Related Event

A special, free public reading by anthology contributors and University of Chicago creative writing faculty will be held at the Regenstein Library, Room 122 on Thursday, April 19th, at 5:30 pm.

Related Resources

Migration Stories: A Community Anthology, 2017 is available in Knowledge@UChicago, the University of Chicago’s digital repository.

Navigate to Regenstein Library on April 6 to create success in your second year

Second-year undergraduates are invited to Regenstein’s A Level on Friday, April 6th from 3-5 p.m. for “Navigate: Creating Success in Your Second Year“.

Navigate Event Image

Attend “Navigate: Creating Success in Your Second Year” on April 6.

The University of Chicago offers a plethora of resources to help you navigate through your second year and beyond. The number of places you can go to enhance your experience can be overwhelming, but the University of Chicago Library, College Programming Office (CPO), and College Center for Scholarly Advancement (CCSA) has your back! Come to the A-Level of the Regenstein Library on Friday April 6th to learn about how these offices can help you on your journey to success:

  • Chicago Studies
  • College Center for Scholary Advancement (National Fellowships)
  • Drop In Academic Advising
  • English Language Institute Programs
  • Global Health Research Fellows Program
  • Language Study Programs
  • Institute of Politics
  • Mellon Mays Fellows Program
  • Neighborhood Schools Project
  • University of Chicago Library
  • Stevanovich Center
  • Study Abroad

During the event, the Library will also be offering workshops and a Special Collections Open House to learn more about research tools and materials to support your coursework:

  • Jump-Start Research in Your Major, Room A-11, 3:153:45 p.m.
    Learn about Learn about resources available through the Library to support research in your field of study, including research guides, specialized databases, and subject librarians.
  • Special Collections Research Center Open House,  3:30-4:30 p.m.
    Discover the amazing sources available in the Special Collections Research Center for your coursework or research. The open house features examples of the Library’s holdings in rare books, manuscripts, and University of Chicago Archives. Special Collections staff will be on hand to answer questions about our collections and the many research possibilities they afford.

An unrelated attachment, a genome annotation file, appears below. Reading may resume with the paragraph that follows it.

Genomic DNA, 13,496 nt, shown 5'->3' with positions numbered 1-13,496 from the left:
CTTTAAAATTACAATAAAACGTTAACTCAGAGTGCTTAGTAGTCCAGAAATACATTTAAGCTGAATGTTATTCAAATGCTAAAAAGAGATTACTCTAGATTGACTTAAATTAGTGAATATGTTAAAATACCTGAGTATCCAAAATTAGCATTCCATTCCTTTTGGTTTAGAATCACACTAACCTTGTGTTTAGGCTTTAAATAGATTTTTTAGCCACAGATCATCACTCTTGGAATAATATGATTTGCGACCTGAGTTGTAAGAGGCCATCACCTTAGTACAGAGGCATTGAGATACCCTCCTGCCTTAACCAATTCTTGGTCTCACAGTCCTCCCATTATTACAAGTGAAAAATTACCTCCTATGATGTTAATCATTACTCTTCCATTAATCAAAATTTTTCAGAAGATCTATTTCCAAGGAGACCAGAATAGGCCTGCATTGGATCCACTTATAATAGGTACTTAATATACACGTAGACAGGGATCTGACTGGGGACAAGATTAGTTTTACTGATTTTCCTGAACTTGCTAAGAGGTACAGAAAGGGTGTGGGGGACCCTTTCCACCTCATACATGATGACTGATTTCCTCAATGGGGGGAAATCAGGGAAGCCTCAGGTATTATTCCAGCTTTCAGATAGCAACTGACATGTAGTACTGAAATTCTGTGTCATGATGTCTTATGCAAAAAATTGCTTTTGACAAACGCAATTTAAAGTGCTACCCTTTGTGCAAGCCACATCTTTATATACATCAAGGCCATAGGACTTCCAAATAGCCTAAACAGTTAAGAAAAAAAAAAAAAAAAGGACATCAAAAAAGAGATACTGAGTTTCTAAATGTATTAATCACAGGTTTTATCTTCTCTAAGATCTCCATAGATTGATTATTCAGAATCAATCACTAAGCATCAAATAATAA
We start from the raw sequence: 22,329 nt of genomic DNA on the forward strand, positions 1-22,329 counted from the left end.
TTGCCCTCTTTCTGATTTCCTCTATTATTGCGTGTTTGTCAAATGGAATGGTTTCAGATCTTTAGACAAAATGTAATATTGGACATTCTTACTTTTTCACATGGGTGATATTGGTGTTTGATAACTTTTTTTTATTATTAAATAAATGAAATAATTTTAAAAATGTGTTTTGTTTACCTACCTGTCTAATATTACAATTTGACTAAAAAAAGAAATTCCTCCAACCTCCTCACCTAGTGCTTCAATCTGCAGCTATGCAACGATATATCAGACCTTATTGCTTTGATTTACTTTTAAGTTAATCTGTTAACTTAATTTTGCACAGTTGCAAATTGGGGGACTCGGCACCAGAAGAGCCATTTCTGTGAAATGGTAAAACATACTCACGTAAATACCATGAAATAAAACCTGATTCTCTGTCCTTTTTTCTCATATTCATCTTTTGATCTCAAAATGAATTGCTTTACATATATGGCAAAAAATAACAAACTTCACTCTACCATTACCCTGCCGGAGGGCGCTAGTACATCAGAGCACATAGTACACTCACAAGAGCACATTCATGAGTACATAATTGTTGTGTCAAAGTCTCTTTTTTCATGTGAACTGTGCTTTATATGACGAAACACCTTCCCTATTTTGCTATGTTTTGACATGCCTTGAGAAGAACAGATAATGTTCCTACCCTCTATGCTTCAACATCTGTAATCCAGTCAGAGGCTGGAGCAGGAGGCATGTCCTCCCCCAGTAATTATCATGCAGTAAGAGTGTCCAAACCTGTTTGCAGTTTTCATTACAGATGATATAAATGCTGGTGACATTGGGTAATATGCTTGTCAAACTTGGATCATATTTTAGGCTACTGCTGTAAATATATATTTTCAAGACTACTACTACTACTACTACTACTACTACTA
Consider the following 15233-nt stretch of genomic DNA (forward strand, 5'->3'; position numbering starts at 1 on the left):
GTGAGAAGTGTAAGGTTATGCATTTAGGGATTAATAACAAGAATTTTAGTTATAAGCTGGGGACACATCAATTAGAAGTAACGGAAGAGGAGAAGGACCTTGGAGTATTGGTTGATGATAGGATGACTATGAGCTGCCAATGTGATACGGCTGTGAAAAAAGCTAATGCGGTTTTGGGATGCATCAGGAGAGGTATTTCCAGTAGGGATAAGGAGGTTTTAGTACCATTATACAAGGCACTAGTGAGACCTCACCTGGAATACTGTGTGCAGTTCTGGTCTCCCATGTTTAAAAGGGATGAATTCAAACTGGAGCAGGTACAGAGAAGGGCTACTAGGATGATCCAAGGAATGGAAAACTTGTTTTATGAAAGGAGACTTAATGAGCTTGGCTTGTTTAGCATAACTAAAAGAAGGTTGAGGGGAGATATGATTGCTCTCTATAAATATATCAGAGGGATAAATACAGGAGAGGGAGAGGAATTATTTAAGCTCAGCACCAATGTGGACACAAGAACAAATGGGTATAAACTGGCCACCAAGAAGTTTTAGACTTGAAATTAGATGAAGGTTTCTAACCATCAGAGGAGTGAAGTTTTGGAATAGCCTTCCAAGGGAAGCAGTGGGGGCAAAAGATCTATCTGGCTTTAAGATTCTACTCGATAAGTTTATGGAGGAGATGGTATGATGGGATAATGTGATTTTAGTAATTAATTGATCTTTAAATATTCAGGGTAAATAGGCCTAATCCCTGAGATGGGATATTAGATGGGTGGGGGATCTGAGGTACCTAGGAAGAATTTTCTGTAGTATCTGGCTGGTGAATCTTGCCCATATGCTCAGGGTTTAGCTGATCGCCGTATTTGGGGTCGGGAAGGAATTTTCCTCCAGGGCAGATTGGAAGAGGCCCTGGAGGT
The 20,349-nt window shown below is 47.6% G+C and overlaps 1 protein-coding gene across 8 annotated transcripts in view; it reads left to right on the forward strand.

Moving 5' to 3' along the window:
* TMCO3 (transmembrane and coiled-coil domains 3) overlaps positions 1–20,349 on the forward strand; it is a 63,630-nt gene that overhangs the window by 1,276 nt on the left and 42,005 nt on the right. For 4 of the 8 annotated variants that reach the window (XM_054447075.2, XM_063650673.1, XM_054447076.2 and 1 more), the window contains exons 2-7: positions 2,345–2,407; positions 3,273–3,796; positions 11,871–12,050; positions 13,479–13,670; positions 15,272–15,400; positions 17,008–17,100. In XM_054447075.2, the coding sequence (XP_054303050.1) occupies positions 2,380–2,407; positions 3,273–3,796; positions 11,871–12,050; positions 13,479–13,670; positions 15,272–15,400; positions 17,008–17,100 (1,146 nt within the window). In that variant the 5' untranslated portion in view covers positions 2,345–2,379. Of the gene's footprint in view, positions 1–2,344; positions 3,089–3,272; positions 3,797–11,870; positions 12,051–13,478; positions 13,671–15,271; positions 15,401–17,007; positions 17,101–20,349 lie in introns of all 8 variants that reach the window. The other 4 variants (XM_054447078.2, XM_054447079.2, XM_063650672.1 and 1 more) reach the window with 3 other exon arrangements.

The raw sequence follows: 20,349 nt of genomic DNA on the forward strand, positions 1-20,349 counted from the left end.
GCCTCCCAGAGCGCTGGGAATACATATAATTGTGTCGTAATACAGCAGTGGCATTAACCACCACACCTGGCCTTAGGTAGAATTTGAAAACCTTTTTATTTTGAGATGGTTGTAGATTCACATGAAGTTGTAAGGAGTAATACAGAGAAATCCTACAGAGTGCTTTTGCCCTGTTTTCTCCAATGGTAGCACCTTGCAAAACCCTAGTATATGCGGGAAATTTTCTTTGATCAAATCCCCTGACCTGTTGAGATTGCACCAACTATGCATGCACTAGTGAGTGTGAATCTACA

• Stay Organized and Cite Right with Zotero, Room A-11, 3:45-4:15 p.m.
    Zotero is a free citation manager that helps you organize your research and create citations and bibliographies in a variety of styles like MLA, APA, and Chicago. Drop by for a brief demo of this great tool that will change the way you do research.

Registration is not required, but appreciated. Register now!

Students in need of an accommodation to attend the event should contact Rebecca Starkey at rstarkey@uchicago.edu.

Celebrate National Poetry Month at the Library

National Poetry Month Poster

April is National Poetry Month and the Library is the perfect place to celebrate it. Our National Poetry Month Research Guide gives links to poetry in books, online (including readings of & podcasts about poetry) and places to go to hear poetry live in Chicago. Extending National Poetry Month by a few days, on 4 May Rosa Alcalá will be reading at the Regenstein Library in room 122, at 6pm. Join us to hear this important voice in contemporary American poetry as we continue our celebration.

A poetry reading featuring Rosa Alcalá

When: Friday, May 4, 2018, 6:007:30 p.m.
Where: Regenstein Library, Room 122A-B
1100 East 57th Street, Chicago, IL
Description: Rosa AlcaláPoet and translator Rosa Alcalá will read new work and poems from her acclaimed third collection MyOTHER TONGUE (2017), which Stephanie Burt described in the New York Times as “pellucid, as well as laconic, and [it] might make you cry.” Alcalá is the author of three collections of poetry: Undocumentaries (2010), The Lust of Unsentimental Waters (2012), and MyOTHER TONGUE. Her chapbooks include Some Maritime Disasters This Century (2003) and Undocumentary (2008). A highly regarded translator, she has translated the poetry of Cecilia Vicuña, Lourdes Vázquez, and Lila Zemborain, among others. She earned her MFA from Brown University and PhD from SUNY-Buffalo, and she currently teaches in the department of creative writing and bilingual MFA program at the University of Texas, El Paso.

The reading is sponsored by the Joseph Regenstein Library and Chicago Review.

Cost: Free
Contact: Joseph Regenstein Library
773-702-4685

Streamlined Interlibrary Loan request process combines UBorrow, BorrowDirect and Recall in one service

The Library is now offering an improved Interlibrary Loan service that provides a streamlined way for UChicago faculty, students, and staff to request materials from a wide range of other libraries.

Previously, Library users had to decide among several services to obtain needed material:

  • BorrowDirect for obtaining material from the Ivy Plus libraries;
  • UBorrow for obtaining material from the Big Ten Academic Alliance libraries;
  • Traditional Interlibrary Loan for material held in other libraries; or,
  • Recall for University of Chicago Library copies already on loan.

Click the “Request via Interlibrary Loan” link on the FindIt! page to use the streamlined service.